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National Migraine and Headache Awareness Month

National Migraine and Headache Awareness Month

June is National Migraine and Headache Awareness Month, which is a great time to learn more about the common symptoms and causes of migraine. From hormonal changes to migraine with aura, understanding the signs of a migraine can help you better manage your condition. With that in mind, let’s take a closer look at the most common symptoms and causes of migraines so you can find relief.


Symptoms of Migraine

Children and teens can also have migraines, which can develop through four stages: prodrome, aura, attack, and post-drome. Not every migraine sufferer experiences each stage.

Prodrome: You may detect little alterations one or two days before to a migraine that indicate an impending migraine, such as constipation, mood swings between joy and despair, hunger pangs, neck discomfort, more frequent urination, retention of fluid, and yawning often.

Aura: Auras can happen before or during migraines for certain people. Auras are temporary nervous system symptoms. Most of them are visual, but they can also involve other disruptions. Each symptom often starts mildly, intensifies over a few minutes, and lasts for up to 60 minutes.

Attack: If left untreated, a migraine often lasts 4 to 72 hours. Each person experiences migraines differently. Migraines might hit seldom or repeatedly each month. Symptoms of a migraine include pain frequently on both sides of your head but typically on one side, a throbbing or pulsing pain, sensitivity to scent, touch, and occasionally light and sound, nausea, and diarrhea.

Post-drome: You can have post-migraine drowsiness, confusion, and fatigue for up to a day. Some people claim to feel happy. A sudden head movement might momentarily reactivate the discomfort.

(Mayo Clinic)


Hormonal Changes in Women

Higher amounts of female hormones are associated with hormonal headaches. According to studies on cisgender persons (those who identify as the gender they were assigned at birth), guys get headaches earlier than girls. Females are more susceptible to headaches after puberty. This distinction continues after menopause. About three times as many women as men experience migraines. About 60% of women claim that their periods and migraine headaches are related.

Changes in your body’s levels of the hormones progesterone and estrogen have been related to specific forms of headaches. Hormonal headaches are headaches, typically migraines brought on or made worse by fluctuating levels of progesterone and estrogen. These hormones have a role in regulating pregnancy and menstrual cycles. However, they also impact brain chemicals responsible for pain perception. Hormonal headaches can have a variety of causes, including pregnancy, menopause, certain drugs, and menstruation.



When To Seek Emergency Care

Some headaches require immediate medical attention. Some indicators that you should be concerned are headaches that start after the age of 50, a significant shift in the frequency of your headaches, uncharacteristically bad headache, a headache that becomes worse when you cough or move, headaches that worsen with time, personality or mental function changes.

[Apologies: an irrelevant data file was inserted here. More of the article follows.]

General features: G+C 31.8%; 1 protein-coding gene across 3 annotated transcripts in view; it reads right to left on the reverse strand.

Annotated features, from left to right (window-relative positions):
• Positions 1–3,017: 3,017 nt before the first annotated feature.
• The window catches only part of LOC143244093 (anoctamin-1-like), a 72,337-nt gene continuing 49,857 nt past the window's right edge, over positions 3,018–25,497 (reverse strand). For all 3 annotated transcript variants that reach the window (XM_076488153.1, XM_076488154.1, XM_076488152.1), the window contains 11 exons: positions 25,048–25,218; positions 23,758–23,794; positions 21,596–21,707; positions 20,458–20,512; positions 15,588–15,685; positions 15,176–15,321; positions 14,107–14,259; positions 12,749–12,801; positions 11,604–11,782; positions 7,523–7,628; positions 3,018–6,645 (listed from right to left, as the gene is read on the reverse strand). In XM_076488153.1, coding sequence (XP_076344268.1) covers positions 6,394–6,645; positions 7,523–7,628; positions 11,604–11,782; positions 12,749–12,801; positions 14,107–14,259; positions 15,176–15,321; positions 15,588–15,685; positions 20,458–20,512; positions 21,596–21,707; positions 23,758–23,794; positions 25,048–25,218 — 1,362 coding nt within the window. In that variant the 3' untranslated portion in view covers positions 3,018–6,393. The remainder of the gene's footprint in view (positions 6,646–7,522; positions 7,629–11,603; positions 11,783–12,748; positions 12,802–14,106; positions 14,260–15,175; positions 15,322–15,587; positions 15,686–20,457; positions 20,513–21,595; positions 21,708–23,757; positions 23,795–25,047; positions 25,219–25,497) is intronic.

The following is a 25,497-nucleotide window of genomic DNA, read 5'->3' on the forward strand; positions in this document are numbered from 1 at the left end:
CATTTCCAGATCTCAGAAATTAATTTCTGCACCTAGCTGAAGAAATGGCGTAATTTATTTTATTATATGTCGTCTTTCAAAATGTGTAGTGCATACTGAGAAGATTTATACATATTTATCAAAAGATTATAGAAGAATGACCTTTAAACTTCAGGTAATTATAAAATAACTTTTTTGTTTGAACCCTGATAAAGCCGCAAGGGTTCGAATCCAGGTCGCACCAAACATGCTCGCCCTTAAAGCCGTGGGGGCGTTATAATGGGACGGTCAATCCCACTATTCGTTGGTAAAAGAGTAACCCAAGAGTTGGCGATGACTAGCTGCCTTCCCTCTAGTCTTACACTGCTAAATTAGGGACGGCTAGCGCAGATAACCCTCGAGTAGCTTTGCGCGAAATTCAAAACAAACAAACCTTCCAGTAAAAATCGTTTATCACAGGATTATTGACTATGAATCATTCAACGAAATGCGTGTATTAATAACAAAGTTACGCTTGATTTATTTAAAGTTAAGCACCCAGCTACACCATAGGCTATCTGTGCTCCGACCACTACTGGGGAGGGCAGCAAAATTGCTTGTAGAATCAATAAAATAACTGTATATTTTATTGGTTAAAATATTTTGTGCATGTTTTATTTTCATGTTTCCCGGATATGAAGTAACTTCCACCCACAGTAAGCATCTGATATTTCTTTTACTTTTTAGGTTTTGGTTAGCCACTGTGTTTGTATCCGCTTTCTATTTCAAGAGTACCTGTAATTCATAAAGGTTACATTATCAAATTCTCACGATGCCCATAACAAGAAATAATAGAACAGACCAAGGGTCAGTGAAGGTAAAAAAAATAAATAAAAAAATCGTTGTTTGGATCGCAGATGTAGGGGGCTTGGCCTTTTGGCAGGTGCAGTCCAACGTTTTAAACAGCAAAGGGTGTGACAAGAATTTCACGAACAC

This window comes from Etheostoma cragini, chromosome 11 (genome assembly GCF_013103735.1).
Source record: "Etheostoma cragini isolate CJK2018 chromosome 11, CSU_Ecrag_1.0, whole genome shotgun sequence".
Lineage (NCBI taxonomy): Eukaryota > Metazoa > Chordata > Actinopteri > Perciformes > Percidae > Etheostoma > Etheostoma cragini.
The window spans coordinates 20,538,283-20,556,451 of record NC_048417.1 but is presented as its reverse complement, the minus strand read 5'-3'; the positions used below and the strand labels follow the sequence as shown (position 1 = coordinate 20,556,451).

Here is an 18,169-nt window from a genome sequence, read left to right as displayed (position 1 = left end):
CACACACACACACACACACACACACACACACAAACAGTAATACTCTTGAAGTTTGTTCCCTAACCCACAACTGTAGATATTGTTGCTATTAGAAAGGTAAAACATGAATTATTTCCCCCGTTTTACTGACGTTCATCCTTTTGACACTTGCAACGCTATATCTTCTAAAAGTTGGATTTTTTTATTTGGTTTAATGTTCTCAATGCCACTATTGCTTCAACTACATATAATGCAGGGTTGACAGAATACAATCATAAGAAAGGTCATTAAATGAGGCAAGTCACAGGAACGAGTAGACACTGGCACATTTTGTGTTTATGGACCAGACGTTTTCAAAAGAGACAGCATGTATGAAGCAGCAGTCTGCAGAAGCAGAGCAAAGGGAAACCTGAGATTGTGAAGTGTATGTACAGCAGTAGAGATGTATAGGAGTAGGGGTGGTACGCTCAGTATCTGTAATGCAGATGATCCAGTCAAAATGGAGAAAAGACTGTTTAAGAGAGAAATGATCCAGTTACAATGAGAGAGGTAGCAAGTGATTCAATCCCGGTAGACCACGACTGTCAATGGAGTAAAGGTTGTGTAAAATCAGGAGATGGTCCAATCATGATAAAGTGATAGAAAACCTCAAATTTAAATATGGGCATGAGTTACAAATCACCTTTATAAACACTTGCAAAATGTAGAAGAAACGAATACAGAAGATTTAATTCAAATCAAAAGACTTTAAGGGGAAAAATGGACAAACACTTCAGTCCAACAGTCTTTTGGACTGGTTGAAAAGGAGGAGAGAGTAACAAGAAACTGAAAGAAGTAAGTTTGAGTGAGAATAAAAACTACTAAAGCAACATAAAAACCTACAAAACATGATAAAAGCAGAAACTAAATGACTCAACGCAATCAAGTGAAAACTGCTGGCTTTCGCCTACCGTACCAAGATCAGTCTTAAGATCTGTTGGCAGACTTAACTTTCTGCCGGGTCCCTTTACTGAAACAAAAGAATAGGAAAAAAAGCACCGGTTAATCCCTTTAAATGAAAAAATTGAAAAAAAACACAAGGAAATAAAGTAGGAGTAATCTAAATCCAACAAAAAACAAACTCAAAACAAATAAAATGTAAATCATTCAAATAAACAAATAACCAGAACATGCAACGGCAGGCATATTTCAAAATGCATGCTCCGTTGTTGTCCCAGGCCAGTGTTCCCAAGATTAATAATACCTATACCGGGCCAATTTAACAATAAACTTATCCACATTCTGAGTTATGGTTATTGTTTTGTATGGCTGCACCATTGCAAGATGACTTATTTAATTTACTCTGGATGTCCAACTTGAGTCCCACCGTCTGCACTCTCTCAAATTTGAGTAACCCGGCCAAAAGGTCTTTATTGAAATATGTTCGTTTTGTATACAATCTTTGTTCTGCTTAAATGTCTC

More concerning are headaches accompanied by fever, stiff neck, disorientation, loss of focus or memory, or neurological symptoms such visual problems, slurred speech, weakness, numbness as this can indicate a more serious condition like stroke.

Seizures accompanied by headaches, red eyes that hurt and are accompanied by headaches, headaches accompanied by discomfort and soreness around the temples, headaches following a brain injury, headaches that interfere with daily activities, sudden headaches, especially those that wake you up, and headaches in cancer patients or those whose immune systems are compromised require immediate medical attention. (Harvard Health)

Most headaches do not require emergency medical care. However, it is essential to be aware of the signs and symptoms that could indicate a more serious underlying condition and seek medical attention if needed. Knowing when to seek emergency care can be critical to prevent further health complications or even death.


When to Go to the ER

Knowing about headaches and migraines and working with your PCP to identify cause is a way to manage chronic headaches. There are many new drugs on the market to address chronic migraine. When symptoms come on suddenly and are extreme, call 911 or have someone take you to the nearest ER. Do not drive yourself.

Having immediate medical care during a stroke or head injury can prevent serious complications and even death. Our Board-Certified Emergency Physicians are trained to act quickly in a medical emergency. We have onsite labs, radiology and CT Scan equipment ready to diagnose your extreme headache pain quickly.


Works Cited

“Migraine.” Mayo Clinic, Mayo Foundation for Medical Education and Research, 2 July 2021,

“Hormonal Headaches and Menstrual Migraines.” WebMD, WebMD,

“Headache Pain: When to Worry, What to Do – Harvard Health Publishing.” Harvard Health, 15 Apr. 2020,